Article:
Defence Technology

You are here

  • Share
  • Tweet
  • Email
  • Whatsapp
  • Linkedin
  • Print
  • Transfer of Defence Technology: A Critical Analysis

    Transfer of Defence Technology: A Critical Analysis

    ‘Transfer of Technology’ does not magically elevate defence production capabilities to cutting-edge levels and help attain future self-reliance because technology sellers employ restrictive trade practices to prevent such an eventuality.

    April 12, 2016

    Navin Sharma asked: What is Missile Technology Control Regime (MTCR) and how important it is for India?

    Reply: Please refer to the following:

    Keynote Address by Foreign Secretary Shri Ranjan Mathai at the Ministry of External Affairs – Institute for Defence Studies and Analyses (IDSA) National Export Control Seminar, April 18, 2012 (Click here).

    Rajiv Nayan, “Update on India’s Membership of Multilateral Export Controls Regimes”, Commentary, December 19, 2012.

    Relevance of Cloud Computing for Defence

    Technology has always played the key role in defining the outcome of war. A modern-day military is investing in cutting-edge technologies to leverage their benefits in the evolving nature of warfare, which encompasses every aspect of science. In the case of information and communication technology (ICT), the research and development has unleashed vast potential for civilian and military applications, which vary from simple logic execution to high-end supercomputing.

    April 2014

    Stealth Technology and its Effect on Aerial Warfare

    Stealth Technology and its Effect on Aerial Warfare

    In aerial warfare technology has progressed rapidly from the frail and flimsy machines seen in the air in the first half of the twentieth century. This monograph attempts to commence task of explaining stealth technology, looking at possible counters to stealth and discussing the ways in which stealth technology changes the conduct of aerial warfare.

    2014

    3D Printing and Defence: A Silent Revolution

    In a 3D printing technology, an object is created layer by layer through a specially designed printer using plastic or other materials. The most striking thing about 3D printing is the way it can convert the digital inventory into physical objects thereby reducing the requirement of critical storage space drastically.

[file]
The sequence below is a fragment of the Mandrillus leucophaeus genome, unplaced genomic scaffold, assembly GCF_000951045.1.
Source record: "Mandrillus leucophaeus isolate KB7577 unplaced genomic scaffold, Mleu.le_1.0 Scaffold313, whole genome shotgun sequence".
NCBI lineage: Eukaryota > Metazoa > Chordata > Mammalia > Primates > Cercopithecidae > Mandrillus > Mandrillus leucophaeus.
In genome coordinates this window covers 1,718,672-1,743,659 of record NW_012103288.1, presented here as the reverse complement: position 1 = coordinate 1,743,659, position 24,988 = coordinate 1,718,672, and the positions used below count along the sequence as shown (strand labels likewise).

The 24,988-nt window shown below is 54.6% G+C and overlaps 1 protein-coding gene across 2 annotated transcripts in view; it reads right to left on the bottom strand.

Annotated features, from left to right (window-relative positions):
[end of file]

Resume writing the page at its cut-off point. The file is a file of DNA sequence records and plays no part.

January 03, 2014

    Space Capability and India's Defence Communications Up to 2022 and Beyond

    Space Capability and India's Defence Communications Up to 2022 and Beyond

    Military organisations worldwide have steadily increased reliance on space assets for communications, surveillance, and navigation. India has sufficient space capability as compared to China.

    Doctrine of Self-Reliance in Defence Technologies

    There is a strong case for factoring in the impact of defence acquisitions on national economy, industrial capabilities and employment generation. Indigenous systems cannot be promoted without firm conviction on its rationale and advantages. Major systemic changes will have to be effected in the process of requirements generation, development and manufacturing, test and evaluation in order to make progress towards greater self reliance.

    July 2010

    India's Defence Offset Policy

    Although India has established a formal mechanism for implementation of the defence offset policy, the structure and procedures lack the thrust to fulfil the objective of energizing the Indian defence industry. Besides, the policy is not supported by the existing Foreign Direct Investment (FDI) and licensing policies. While evidence suggests that domestic industry can absorb offsets, what India needs is an effective body to handle offsets, liberal FDI and licensing policies, and a better banking provision.

    March 2009

    Military Robots

    Event: 
    Fellows' Seminar
    April 17, 2009
    Time: 
    1030 to 1300 hrs

    Role of Nanotechnology in Defence

    Nanoscience and Nanotechnology (NT) are emerging fields of science and technology that are witnessing the emergence of an increasing number of new ideas and applications. Many states are seriously looking at military applications of this technology. This paper analyses the impact of NT on defence and looks at its current and futuristic applicability for military purposes, as well as their likely impact on arms control.

    March 2009

    Pages

    Top